The Culture of Resentment: Building Hell in Heaven’s Despite

In Ayn Rand’s Atlas Shrugged, there is a scene where Dagny Taggart, the story’s heroine, is attempting to learn what happened to the Twentieth Century Motor Company, whose long-abandoned factory contains a secret with the potential to revolutionize the world’s economy.  Once the leading automobile manufacturer in all of America, the Twentieth Century Motor Company went down in flames when the children of Jed Starnes who built the company up, took it over.  After several false restarts, the Twentieth Century Motor Company was finally shuttered for good while the Starnes heirs hid out and wasted their lives away in drunken dissipation in a small town out in the middle of nowhere.  Eric Starnes, the youngest of the Starnes heirs, had committed suicide four years earlier.  He had started running after a young woman who wanted nothing to do with him, and when she married the man she was engaged to, he broke into their house on their wedding day and killed himself in their bedroom.  The town’s police chief, in explaining this to Dagny, said:

Now I say there might be forgiveness for a man who kills himself quietly.  Who can pass judgment on another man’s suffering and on the limit of what he can bear?  But the man who kills himself, making a show of his death in order to hurt somebody, the man who gives his life for malice–there’s no forgiveness for him, no excuse, he’s rotten clear through, and what he deserves is that people spit at his memory, instead of feeling sorry for him and hurt, as he wanted them to be….

And that is where we are today.  Fox News and talk radio have made a living out of perpetuating a culture of resentment directed against an ever-widening circle of welfare queens, illegal aliens, and other such undesirables.  In the eyes of those who are steeped in this culture of resentment, any benefit directed toward the undesirables comes at their expense.  It is easy to imagine that like Eric Starnes, they would give their lives for malice to ensure that the undesirables have no joy or good in life.

This post from Slacktivist looks at the culture of resentment as a reaction to a heartwarming story about poor children in a community receiving needed school supplies.  Most people would respond properly to this bit of good news, but there are more than a few who would see it as cause for resentment (i. e. their hard-earned tax dollars are being taken from them and given to entitled poor people).

This angry resentment is periodically a major force in American politics. It is a destructive force — destructive of self and destructive of the whole (self-destructive people always have bad aim). The Resenters rejoice when others mourn and mourn when others rejoice, and their politics of resentment has the crabs-in-a-bucket effect of making things worse for everyone, themselves included — making sure that nothing ever improves, that no problem is ever solved. The politics of resentment can never be for anything. That which benefits others will provoke resentment, even if it benefits all, including the Resenters themselves. They will still manage to resent the benefit to others — mourning at their rejoicing — convincing themselves that they might have benefited more if those others hadn’t also been unjustly included in the common good.

…The Resenters have learned to be unhappy. They have been taught to respond unhappily to happiness, taught by a steady toxic diet of Fox News and resentment radio and the demagogues of the politics of resentment. Part of our job, then, must be to help them learn again how to be capable of happiness. We must teach them, remind them, show them how to again look at a smiling child with a new backpack and to take delight instead of taking offense.

Read:  The Resenters: Building Hell in Heaven’s despite by Slacktivist

Stop Saying “God Is In Control”

protestIf you’re looking for the reason (well, one of the biggest reasons) why evangelical Christianity is now on America’s shit list, here it is, in living color.

With the election of Donald Trump, the resulting dumpster fire in DC, and the ever-mounting unrest in our nation, anyone who expresses concern over these developments will, at some point, receive some version of “Take a chill pill.  God is in control.”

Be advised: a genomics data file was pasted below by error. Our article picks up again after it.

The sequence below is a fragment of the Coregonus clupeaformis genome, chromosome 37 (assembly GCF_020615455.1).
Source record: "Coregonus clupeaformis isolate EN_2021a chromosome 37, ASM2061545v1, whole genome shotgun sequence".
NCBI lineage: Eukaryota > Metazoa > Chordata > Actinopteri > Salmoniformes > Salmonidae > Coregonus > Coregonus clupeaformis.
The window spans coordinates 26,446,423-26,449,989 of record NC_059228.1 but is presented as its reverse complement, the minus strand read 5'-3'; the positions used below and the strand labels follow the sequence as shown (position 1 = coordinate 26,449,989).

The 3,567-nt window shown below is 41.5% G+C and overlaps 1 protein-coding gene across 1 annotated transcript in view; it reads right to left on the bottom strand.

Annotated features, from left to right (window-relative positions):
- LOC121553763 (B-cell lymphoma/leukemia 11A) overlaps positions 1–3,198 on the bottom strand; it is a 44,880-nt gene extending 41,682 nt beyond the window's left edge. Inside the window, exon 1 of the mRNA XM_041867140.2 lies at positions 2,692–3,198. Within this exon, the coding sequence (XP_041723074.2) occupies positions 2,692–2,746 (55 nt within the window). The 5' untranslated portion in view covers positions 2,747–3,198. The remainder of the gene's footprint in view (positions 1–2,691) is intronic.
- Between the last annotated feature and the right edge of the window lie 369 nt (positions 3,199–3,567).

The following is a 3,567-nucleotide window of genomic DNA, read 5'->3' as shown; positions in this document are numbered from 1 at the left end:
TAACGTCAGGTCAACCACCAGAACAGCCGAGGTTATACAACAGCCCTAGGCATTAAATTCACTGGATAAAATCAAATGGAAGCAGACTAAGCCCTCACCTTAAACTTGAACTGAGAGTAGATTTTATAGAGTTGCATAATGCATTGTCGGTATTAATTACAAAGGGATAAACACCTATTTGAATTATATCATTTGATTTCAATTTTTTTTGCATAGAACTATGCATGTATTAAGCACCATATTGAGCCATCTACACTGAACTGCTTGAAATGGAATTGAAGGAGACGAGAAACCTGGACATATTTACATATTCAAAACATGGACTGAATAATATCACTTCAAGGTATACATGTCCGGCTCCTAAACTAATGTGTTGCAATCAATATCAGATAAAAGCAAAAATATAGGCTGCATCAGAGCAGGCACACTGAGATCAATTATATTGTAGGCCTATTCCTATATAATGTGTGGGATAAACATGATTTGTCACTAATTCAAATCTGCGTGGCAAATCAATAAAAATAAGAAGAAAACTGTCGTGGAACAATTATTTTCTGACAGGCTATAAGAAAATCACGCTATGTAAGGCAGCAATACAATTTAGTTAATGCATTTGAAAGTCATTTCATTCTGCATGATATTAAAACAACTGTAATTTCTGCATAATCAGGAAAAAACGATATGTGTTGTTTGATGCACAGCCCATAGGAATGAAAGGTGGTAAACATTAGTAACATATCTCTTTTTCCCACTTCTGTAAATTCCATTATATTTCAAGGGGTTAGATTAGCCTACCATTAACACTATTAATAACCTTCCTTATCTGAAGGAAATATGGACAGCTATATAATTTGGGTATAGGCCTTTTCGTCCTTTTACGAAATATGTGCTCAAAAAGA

True enough–in an ultimate sense, I guess.  In the ultimate sense, God works all things for good.  There is not a thing in the world that he cannot and/or will not use to advance his redemptive purposes for humanity.

But those words, spoken into this particular context, at this particular time–well, here’s what that sounds like:

It sounds as if God meddles in election outcomes.  (Of course there are a few evangelical leaders running around out there who say that the outcome of this election was a God thing.  But that’s beside the point here.)  It sounds as if evangelicals are now free from any and all culpability for a vote which they may now be regretting.  (Of course there are more than a few evangelicals who are not regretting this at all or who just don’t care.  But that’s beside the point here.)  It sounds as if we are excused from any responsibility to be the hands and feet of Christ to people who feel shunned, devalued, and degraded as a result of this election outcome and who are now concerned and fearful of what the future holds for them.

Essentially it passes the buck to God for human injustice and human suffering.

This is unacceptable, people.

God is in control–in an ultimate sense.  But he has called us to work with him in bringing his kingdom to pass, on earth as it is in heaven.  He has called us to be his hands and feet to a hurting world that is desperately in need of his healing touch.  When you say “God is in control” as a means to justify your inaction in these troubled times, you have essentially abdicated your calling and responsibility as an agent of God’s kingdom.

God is in control–in an ultimate sense.  But God is not magical or forceful.  God works to bring his peace and his healing touch into this world through people who aspire to those qualities in themselves and who choose to exercise such power as they may possess right where they are standing.  Jesus is not beamed down from heaven–he is made real in our world through the actions and lives of those who believe that others for whom he died are worth sacrificing and caring for, that mercy is the greatest gift, and that love is revolutionary.

God is in control–in an ultimate sense.  But there is one thing God is NOT in control of (John Piper be damned).  It is you, people.  You are in control of you and God is asking you to be love and mercy and compassion in a way that changes the narrative of the story in which we all find ourselves living.  What are you willing to do to be love and mercy and compassion to a world that is desperately in need of these things–or at least that part of the world in which you happen to find yourself?